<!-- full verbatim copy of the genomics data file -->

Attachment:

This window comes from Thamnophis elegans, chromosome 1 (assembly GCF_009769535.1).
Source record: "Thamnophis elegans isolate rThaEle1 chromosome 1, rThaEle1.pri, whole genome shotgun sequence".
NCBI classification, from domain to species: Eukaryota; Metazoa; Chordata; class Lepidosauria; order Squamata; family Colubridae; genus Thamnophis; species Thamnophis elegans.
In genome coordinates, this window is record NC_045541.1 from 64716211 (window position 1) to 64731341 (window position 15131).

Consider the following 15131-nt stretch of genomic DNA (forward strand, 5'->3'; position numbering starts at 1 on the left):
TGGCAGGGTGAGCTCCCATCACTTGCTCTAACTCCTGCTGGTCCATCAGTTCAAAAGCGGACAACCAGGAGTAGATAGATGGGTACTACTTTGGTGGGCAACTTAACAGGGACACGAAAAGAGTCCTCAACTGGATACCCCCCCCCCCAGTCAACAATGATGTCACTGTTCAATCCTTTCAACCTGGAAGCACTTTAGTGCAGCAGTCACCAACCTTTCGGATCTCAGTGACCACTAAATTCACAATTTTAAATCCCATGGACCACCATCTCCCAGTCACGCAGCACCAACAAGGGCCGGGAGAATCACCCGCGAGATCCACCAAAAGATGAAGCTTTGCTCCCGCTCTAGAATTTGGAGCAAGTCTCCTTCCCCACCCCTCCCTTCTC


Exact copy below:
This window comes from Thamnophis elegans, chromosome 1 (assembly GCF_009769535.1).
Source record: "Thamnophis elegans isolate rThaEle1 chromosome 1, rThaEle1.pri, whole genome shotgun sequence".
NCBI classification, from domain to species: Eukaryota; Metazoa; Chordata; class Lepidosauria; order Squamata; family Colubridae; genus Thamnophis; species Thamnophis elegans.
In genome coordinates, this window is record NC_045541.1 from 64716211 (window position 1) to 64731341 (window position 15131).

Consider the following 15131-nt stretch of genomic DNA (forward strand, 5'->3'; position numbering starts at 1 on the left):
TGGCAGGGTGAGCTCCCATCACTTGCTCTAACTCCTGCTGGTCCATCAGTTCAAAAGCGGACAACCAGGAGTAGATAGATGGGTACTACTTTGGTGGGCAACTTAACAGGGACACGAAAAGAGTCCTCAACTGGATACCCCCCCCCCCAGTCAACAATGATGTCACTGTTCAATCCTTTCAACCTGGAAGCACTTTAGTGCAGCAGTCACCAACCTTTCGGATCTCAGTGACCACTAAATTCACAATTTTAAATCCCATGGACCACCATCTCCCAGTCACGCAGCACCAACAAGGGCCGGGAGAATCACCCGCGAGATCCACCAAAAGATGAAGCTTTGCTCCCGCTCTAGAATTTGGAGCAAGTCTCCTTCCCCACCCCTCCCTTCTC